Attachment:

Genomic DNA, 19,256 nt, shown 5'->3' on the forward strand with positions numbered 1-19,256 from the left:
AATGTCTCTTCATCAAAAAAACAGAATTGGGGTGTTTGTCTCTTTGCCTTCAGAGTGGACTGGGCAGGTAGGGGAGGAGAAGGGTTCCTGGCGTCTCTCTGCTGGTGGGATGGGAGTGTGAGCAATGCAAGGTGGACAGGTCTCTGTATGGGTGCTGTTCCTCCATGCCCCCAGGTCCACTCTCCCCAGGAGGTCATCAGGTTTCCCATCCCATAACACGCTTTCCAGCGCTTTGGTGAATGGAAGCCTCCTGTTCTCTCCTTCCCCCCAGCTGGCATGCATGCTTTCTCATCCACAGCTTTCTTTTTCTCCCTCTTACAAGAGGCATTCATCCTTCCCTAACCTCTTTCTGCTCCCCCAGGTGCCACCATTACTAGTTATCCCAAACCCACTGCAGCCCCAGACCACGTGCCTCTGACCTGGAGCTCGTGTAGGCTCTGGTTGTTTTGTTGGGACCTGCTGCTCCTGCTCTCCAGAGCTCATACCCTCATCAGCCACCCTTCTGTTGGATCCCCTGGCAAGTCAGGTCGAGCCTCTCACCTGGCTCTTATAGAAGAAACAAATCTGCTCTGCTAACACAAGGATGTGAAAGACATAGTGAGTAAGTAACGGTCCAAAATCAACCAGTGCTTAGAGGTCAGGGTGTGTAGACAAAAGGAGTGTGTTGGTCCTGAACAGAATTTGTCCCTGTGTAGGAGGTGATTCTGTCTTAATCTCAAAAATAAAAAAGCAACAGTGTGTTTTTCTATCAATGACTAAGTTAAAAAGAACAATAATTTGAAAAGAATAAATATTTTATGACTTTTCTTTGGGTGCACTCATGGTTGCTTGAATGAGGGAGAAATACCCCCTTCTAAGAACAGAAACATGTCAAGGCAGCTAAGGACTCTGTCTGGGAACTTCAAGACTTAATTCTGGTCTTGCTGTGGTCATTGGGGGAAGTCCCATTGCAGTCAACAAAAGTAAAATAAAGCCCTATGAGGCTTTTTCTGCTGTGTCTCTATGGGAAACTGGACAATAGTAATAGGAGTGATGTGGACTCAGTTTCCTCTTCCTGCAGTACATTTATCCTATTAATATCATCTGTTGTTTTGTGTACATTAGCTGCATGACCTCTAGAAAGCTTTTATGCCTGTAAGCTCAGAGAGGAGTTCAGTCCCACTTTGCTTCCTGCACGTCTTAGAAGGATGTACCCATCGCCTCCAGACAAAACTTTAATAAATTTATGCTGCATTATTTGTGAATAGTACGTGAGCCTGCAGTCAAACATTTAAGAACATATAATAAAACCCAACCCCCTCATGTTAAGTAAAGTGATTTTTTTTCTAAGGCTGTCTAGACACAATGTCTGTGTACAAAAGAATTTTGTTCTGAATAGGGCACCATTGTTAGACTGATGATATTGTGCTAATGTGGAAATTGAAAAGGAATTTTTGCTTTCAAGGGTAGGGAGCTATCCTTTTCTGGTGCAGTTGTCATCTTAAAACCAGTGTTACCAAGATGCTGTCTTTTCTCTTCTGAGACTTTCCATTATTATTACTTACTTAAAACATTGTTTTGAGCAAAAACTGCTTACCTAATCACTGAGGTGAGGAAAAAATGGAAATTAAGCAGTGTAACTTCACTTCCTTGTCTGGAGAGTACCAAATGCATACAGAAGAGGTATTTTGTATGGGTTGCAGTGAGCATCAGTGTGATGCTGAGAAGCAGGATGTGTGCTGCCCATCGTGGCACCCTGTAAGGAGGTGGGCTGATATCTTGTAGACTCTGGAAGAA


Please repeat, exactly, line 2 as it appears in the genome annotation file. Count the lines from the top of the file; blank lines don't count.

AATGTCTCTTCATCAAAAAAACAGAATTGGGGTGTTTGTCTCTTTGCCTTCAGAGTGGACTGGGCAGGTAGGGGAGGAGAAGGGTTCCTGGCGTCTCTCTGCTGGTGGGATGGGAGTGTGAGCAATGCAAGGTGGACAGGTCTCTGTATGGGTGCTGTTCCTCCATGCCCCCAGGTCCACTCTCCCCAGGAGGTCATCAGGTTTCCCATCCCATAACACGCTTTCCAGCGCTTTGGTGAATGGAAGCCTCCTGTTCTCTCCTTCCCCCCAGCTGGCATGCATGCTTTCTCATCCACAGCTTTCTTTTTCTCCCTCTTACAAGAGGCATTCATCCTTCCCTAACCTCTTTCTGCTCCCCCAGGTGCCACCATTACTAGTTATCCCAAACCCACTGCAGCCCCAGACCACGTGCCTCTGACCTGGAGCTCGTGTAGGCTCTGGTTGTTTTGTTGGGACCTGCTGCTCCTGCTCTCCAGAGCTCATACCCTCATCAGCCACCCTTCTGTTGGATCCCCTGGCAAGTCAGGTCGAGCCTCTCACCTGGCTCTTATAGAAGAAACAAATCTGCTCTGCTAACACAAGGATGTGAAAGACATAGTGAGTAAGTAACGGTCCAAAATCAACCAGTGCTTAGAGGTCAGGGTGTGTAGACAAAAGGAGTGTGTTGGTCCTGAACAGAATTTGTCCCTGTGTAGGAGGTGATTCTGTCTTAATCTCAAAAATAAAAAAGCAACAGTGTGTTTTTCTATCAATGACTAAGTTAAAAAGAACAATAATTTGAAAAGAATAAATATTTTATGACTTTTCTTTGGGTGCACTCATGGTTGCTTGAATGAGGGAGAAATACCCCCTTCTAAGAACAGAAACATGTCAAGGCAGCTAAGGACTCTGTCTGGGAACTTCAAGACTTAATTCTGGTCTTGCTGTGGTCATTGGGGGAAGTCCCATTGCAGTCAACAAAAGTAAAATAAAGCCCTATGAGGCTTTTTCTGCTGTGTCTCTATGGGAAACTGGACAATAGTAATAGGAGTGATGTGGACTCAGTTTCCTCTTCCTGCAGTACATTTATCCTATTAATATCATCTGTTGTTTTGTGTACATTAGCTGCATGACCTCTAGAAAGCTTTTATGCCTGTAAGCTCAGAGAGGAGTTCAGTCCCACTTTGCTTCCTGCACGTCTTAGAAGGATGTACCCATCGCCTCCAGACAAAACTTTAATAAATTTATGCTGCATTATTTGTGAATAGTACGTGAGCCTGCAGTCAAACATTTAAGAACATATAATAAAACCCAACCCCCTCATGTTAAGTAAAGTGATTTTTTTTCTAAGGCTGTCTAGACACAATGTCTGTGTACAAAAGAATTTTGTTCTGAATAGGGCACCATTGTTAGACTGATGATATTGTGCTAATGTGGAAATTGAAAAGGAATTTTTGCTTTCAAGGGTAGGGAGCTATCCTTTTCTGGTGCAGTTGTCATCTTAAAACCAGTGTTACCAAGATGCTGTCTTTTCTCTTCTGAGACTTTCCATTATTATTACTTACTTAAAACATTGTTTTGAGCAAAAACTGCTTACCTAATCACTGAGGTGAGGAAAAAATGGAAATTAAGCAGTGTAACTTCACTTCCTTGTCTGGAGAGTACCAAATGCATACAGAAGAGGTATTTTGTATGGGTTGCAGTGAGCATCAGTGTGATGCTGAGAAGCAGGATGTGTGCTGCCCATCGTGGCACCCTGTAAGGAGGTGGGCTGATATCTTGTAGACTCTGGAAGAA